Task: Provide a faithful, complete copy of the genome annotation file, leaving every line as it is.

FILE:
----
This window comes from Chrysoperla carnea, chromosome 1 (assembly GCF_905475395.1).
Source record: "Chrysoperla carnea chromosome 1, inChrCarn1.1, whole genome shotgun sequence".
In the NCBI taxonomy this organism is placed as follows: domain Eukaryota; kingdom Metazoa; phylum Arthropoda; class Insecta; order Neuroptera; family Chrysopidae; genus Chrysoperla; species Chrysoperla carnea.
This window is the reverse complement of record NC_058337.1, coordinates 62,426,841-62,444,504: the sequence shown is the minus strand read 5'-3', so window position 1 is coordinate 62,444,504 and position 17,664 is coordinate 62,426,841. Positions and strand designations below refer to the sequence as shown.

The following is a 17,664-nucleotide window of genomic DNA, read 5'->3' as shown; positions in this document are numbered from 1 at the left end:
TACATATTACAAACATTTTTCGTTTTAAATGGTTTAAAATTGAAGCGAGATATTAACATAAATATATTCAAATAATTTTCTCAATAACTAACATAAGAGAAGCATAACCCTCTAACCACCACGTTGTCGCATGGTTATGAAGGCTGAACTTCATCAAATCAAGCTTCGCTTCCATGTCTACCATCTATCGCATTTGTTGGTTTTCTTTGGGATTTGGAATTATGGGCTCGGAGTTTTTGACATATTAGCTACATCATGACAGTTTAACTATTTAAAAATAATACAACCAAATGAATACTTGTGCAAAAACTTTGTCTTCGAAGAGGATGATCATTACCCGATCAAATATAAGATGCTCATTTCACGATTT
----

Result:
This window comes from Chrysoperla carnea, chromosome 1 (assembly GCF_905475395.1).
Source record: "Chrysoperla carnea chromosome 1, inChrCarn1.1, whole genome shotgun sequence".
In the NCBI taxonomy this organism is placed as follows: domain Eukaryota; kingdom Metazoa; phylum Arthropoda; class Insecta; order Neuroptera; family Chrysopidae; genus Chrysoperla; species Chrysoperla carnea.
This window is the reverse complement of record NC_058337.1, coordinates 62,426,841-62,444,504: the sequence shown is the minus strand read 5'-3', so window position 1 is coordinate 62,444,504 and position 17,664 is coordinate 62,426,841. Positions and strand designations below refer to the sequence as shown.

The following is a 17,664-nucleotide window of genomic DNA, read 5'->3' as shown; positions in this document are numbered from 1 at the left end:
TACATATTACAAACATTTTTCGTTTTAAATGGTTTAAAATTGAAGCGAGATATTAACATAAATATATTCAAATAATTTTCTCAATAACTAACATAAGAGAAGCATAACCCTCTAACCACCACGTTGTCGCATGGTTATGAAGGCTGAACTTCATCAAATCAAGCTTCGCTTCCATGTCTACCATCTATCGCATTTGTTGGTTTTCTTTGGGATTTGGAATTATGGGCTCGGAGTTTTTGACATATTAGCTACATCATGACAGTTTAACTATTTAAAAATAATACAACCAAATGAATACTTGTGCAAAAACTTTGTCTTCGAAGAGGATGATCATTACCCGATCAAATATAAGATGCTCATTTCACGATTT